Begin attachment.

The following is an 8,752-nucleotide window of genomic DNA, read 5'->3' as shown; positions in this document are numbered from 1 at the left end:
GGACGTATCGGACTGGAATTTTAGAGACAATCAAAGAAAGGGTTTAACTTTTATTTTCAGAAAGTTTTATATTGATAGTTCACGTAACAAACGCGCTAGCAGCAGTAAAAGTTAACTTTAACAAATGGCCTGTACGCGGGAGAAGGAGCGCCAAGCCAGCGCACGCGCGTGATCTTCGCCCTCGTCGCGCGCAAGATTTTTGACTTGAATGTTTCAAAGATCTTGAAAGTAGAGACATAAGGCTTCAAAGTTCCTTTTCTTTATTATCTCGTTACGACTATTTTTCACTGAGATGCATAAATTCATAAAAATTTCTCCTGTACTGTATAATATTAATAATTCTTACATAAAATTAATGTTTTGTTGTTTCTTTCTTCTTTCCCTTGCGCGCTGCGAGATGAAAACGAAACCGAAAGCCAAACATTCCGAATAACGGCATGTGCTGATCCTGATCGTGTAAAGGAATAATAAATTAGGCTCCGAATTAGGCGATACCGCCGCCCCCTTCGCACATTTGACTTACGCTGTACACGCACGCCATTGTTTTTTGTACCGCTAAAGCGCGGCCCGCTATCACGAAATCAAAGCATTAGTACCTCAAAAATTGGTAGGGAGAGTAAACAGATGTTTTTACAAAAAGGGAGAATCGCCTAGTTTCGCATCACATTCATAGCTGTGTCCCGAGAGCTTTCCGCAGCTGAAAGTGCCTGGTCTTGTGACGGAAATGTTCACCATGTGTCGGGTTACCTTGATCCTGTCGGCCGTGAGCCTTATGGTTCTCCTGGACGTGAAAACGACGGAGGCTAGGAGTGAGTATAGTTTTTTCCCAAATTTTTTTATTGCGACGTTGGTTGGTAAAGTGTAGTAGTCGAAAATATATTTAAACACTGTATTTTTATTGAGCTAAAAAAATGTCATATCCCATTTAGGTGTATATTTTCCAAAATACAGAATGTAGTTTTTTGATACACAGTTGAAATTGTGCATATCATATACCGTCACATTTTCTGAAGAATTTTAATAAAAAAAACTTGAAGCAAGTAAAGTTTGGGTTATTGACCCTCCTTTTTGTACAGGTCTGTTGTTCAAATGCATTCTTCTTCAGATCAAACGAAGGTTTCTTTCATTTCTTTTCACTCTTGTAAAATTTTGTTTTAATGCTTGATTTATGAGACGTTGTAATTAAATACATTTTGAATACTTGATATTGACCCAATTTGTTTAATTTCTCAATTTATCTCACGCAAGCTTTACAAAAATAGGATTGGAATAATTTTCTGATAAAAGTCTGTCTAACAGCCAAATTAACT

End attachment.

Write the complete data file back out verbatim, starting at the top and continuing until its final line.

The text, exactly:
The following is an 8,752-nucleotide window of genomic DNA, read 5'->3' as shown; positions in this document are numbered from 1 at the left end:
GGACGTATCGGACTGGAATTTTAGAGACAATCAAAGAAAGGGTTTAACTTTTATTTTCAGAAAGTTTTATATTGATAGTTCACGTAACAAACGCGCTAGCAGCAGTAAAAGTTAACTTTAACAAATGGCCTGTACGCGGGAGAAGGAGCGCCAAGCCAGCGCACGCGCGTGATCTTCGCCCTCGTCGCGCGCAAGATTTTTGACTTGAATGTTTCAAAGATCTTGAAAGTAGAGACATAAGGCTTCAAAGTTCCTTTTCTTTATTATCTCGTTACGACTATTTTTCACTGAGATGCATAAATTCATAAAAATTTCTCCTGTACTGTATAATATTAATAATTCTTACATAAAATTAATGTTTTGTTGTTTCTTTCTTCTTTCCCTTGCGCGCTGCGAGATGAAAACGAAACCGAAAGCCAAACATTCCGAATAACGGCATGTGCTGATCCTGATCGTGTAAAGGAATAATAAATTAGGCTCCGAATTAGGCGATACCGCCGCCCCCTTCGCACATTTGACTTACGCTGTACACGCACGCCATTGTTTTTTGTACCGCTAAAGCGCGGCCCGCTATCACGAAATCAAAGCATTAGTACCTCAAAAATTGGTAGGGAGAGTAAACAGATGTTTTTACAAAAAGGGAGAATCGCCTAGTTTCGCATCACATTCATAGCTGTGTCCCGAGAGCTTTCCGCAGCTGAAAGTGCCTGGTCTTGTGACGGAAATGTTCACCATGTGTCGGGTTACCTTGATCCTGTCGGCCGTGAGCCTTATGGTTCTCCTGGACGTGAAAACGACGGAGGCTAGGAGTGAGTATAGTTTTTTCCCAAATTTTTTTATTGCGACGTTGGTTGGTAAAGTGTAGTAGTCGAAAATATATTTAAACACTGTATTTTTATTGAGCTAAAAAAATGTCATATCCCATTTAGGTGTATATTTTCCAAAATACAGAATGTAGTTTTTTGATACACAGTTGAAATTGTGCATATCATATACCGTCACATTTTCTGAAGAATTTTAATAAAAAAAACTTGAAGCAAGTAAAGTTTGGGTTATTGACCCTCCTTTTTGTACAGGTCTGTTGTTCAAATGCATTCTTCTTCAGATCAAACGAAGGTTTCTTTCATTTCTTTTCACTCTTGTAAAATTTTGTTTTAATGCTTGATTTATGAGACGTTGTAATTAAATACATTTTGAATACTTGATATTGACCCAATTTGTTTAATTTCTCAATTTATCTCACGCAAGCTTTACAAAAATAGGATTGGAATAATTTTCTGATAAAAGTCTGTCTAACAGCCAAATTAACT